If you want to get things done, you need to prioritise. Not all things are equal. In this busy world, if you don’t prioritise, you won’t get the right things done.
This simple truth applies at all levels. At the lowest level, it applies to your personal productivity. At the wider level, it applies to your project, your team or your company. If you don’t prioritise, you won’t drive things through and get the essential things done. You’ll get distracted on the way by myriad lesser details and secondary priorities
Getting things done (GTD) is the current fashion. An American guru called David Allen has pioneered a method called GTD which has been commercial success for him, but a disaster for many people’s personal productivity, The fashion has created a tsunami of GTD offerings – there are hundred of Smartphone apps, Mac and PC software apps, books, websites and videos based on Allen’s work. All of these can lead you into the same trap: you end up with long, long lists of un-prioritised tasks, which you try to pick off one by one. Do you get more things done? For many people, the GTD method doesn’t increase productivity; it produces a mess. It’s like a compost heap – a large, untidy mixture of assorted tasks, some old, some new; some urgent, some trivial.
There are better ways to work, and better apps. An early app came 10 years ago with the Palm Pilot, before Allen wrote his book. The Palm was a predecessor of the smartphone, and part of its success was due to its excellent ToDo app, which prioritised tasks as ABC (and, of course, also by category). You knew what was important. Today, there are a few good alternatives to GTD, such as the 2Do app, which prioritises tasks in 5 ways (Star-High-Medium-Low-None). This works, this really does help to get the right things done. You know what’s important, even if you have hundreds of pending tasks.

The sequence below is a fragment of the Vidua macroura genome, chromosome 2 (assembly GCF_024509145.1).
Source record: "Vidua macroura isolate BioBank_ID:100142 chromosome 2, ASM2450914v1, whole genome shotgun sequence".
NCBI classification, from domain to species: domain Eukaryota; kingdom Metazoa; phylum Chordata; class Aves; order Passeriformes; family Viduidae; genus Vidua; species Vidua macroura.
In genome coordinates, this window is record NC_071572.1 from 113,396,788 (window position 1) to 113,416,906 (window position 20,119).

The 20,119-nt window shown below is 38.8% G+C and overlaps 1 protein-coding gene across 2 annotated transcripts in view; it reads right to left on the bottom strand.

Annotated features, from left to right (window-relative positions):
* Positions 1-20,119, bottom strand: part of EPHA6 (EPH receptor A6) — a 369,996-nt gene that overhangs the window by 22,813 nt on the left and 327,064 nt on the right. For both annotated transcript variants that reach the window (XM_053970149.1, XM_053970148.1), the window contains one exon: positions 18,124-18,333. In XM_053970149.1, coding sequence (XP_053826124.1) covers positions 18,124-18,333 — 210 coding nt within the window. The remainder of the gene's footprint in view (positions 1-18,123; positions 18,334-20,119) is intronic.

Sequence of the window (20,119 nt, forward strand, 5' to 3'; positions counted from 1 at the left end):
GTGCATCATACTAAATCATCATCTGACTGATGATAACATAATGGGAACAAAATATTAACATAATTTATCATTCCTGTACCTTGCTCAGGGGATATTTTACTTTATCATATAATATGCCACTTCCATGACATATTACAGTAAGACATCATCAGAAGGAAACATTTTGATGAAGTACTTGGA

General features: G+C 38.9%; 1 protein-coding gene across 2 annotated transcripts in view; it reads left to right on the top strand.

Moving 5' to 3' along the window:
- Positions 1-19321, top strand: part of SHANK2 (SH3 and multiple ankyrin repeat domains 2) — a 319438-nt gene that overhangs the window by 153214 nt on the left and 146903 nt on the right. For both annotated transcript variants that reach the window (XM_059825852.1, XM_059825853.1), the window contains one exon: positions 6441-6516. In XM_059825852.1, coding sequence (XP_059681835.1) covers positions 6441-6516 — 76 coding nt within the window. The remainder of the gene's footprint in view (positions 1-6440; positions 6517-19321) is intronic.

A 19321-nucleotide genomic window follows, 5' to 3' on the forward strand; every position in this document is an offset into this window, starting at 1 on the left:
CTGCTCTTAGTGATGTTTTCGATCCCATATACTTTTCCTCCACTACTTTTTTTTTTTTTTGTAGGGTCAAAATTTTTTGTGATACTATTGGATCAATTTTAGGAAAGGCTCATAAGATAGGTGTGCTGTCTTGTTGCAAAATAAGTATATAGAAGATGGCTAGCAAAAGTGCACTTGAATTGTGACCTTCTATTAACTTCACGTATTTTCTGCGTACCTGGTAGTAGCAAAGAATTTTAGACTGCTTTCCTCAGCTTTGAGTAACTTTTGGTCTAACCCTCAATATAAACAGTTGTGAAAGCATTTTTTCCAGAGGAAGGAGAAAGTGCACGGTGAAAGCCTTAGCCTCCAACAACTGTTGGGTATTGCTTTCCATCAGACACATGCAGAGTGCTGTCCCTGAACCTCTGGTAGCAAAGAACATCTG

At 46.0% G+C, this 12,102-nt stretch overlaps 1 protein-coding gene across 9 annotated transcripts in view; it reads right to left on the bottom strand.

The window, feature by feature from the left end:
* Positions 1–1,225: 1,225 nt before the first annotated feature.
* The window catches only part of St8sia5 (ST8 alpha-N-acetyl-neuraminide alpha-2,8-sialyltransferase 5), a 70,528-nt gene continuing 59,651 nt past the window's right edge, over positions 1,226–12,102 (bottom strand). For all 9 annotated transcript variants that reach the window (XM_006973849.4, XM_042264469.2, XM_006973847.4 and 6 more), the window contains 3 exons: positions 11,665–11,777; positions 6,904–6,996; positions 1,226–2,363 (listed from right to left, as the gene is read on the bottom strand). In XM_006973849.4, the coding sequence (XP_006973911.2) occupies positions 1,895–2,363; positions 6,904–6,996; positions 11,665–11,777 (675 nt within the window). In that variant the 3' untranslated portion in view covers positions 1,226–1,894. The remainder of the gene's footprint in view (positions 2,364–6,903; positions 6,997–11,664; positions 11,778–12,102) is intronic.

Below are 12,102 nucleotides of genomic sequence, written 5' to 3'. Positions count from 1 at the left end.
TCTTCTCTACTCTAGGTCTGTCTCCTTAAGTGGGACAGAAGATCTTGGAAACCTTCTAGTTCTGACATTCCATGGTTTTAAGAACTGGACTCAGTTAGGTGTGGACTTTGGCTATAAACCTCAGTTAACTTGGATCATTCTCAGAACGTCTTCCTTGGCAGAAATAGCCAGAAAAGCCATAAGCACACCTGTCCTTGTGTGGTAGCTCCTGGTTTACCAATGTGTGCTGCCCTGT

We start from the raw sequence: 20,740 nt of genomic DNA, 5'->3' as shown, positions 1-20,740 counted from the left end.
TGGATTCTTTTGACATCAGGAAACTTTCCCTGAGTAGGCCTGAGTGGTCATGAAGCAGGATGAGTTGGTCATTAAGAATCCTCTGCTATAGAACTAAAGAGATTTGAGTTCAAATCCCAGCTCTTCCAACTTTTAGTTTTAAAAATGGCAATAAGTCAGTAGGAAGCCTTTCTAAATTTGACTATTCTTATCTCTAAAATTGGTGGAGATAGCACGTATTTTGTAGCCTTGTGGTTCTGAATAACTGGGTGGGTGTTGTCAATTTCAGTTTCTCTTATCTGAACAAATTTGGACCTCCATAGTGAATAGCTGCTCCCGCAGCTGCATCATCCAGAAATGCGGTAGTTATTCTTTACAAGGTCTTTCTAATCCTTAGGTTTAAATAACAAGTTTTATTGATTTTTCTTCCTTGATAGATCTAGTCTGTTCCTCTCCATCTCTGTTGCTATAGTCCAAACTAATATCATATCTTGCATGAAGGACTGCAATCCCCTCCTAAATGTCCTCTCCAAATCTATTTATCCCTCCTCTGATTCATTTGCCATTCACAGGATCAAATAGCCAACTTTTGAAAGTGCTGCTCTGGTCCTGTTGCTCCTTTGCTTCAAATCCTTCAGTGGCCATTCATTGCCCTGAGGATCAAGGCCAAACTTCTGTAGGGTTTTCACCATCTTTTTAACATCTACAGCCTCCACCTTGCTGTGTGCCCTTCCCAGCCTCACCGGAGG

Project priorities for on-time delivery
In the work environment, some project methods prioritise to stay on target and on time. The AgilePM method, based on the DSDM Atern variant of Agile, uses MoSCoW prioritisation. The MoSCoW acronym stands for “Must Have”, “Should Have”, “Could Have”, “Won’t Have”. Using MoSCoW prioritisation, you prioritise your scope (features or needs) both at the project level and also timebox by timebox. This is a powerful technique, which really does help you to get the right things done, and – very importantly – to guarantee on time delivery. (It’s an Agile technique which you can transfer to non-Agile projects, using Waterfall methods or methods like Prince2).
Portfolio prioritisation model
At the big picture level, it’s important to prioritise too. If you are running a set of projects and programmes, you have a portfolio which you ought to prioritise with care and intelligence, so you can deliver your strategic objectives. If you don’t prioritise, you can end up busy, but getting nowhere.
The best practice approach is to prioritise using a combination of the attractiveness and achievability of each project or programme.
· Attractiveness should be based on multiple criteria, such as alignment to your high level strategy and expected ROI (return on investment)
· Achievability is typically based on the delivery risk (probability of success)
Best practice guides like MoP (Management of Portfolios) and P3O (Project, Programme and Portfolio Offices) tell you how to do this. They suggest that you start by getting agreement on a Portfolio Prioritisation Model. Once this is agreed, you can use it to assess both your current portfolio and your “demand” (the pipeline of new ideas and requests which could become lines of your portfolio). This is proven best practice. This works.
So whether you need to get things done at the personal level, the project level or the portfolio level, you need to prioritise. If you don’t, you’ll probably lose your way. If you do, you may really get the RIGHT things done.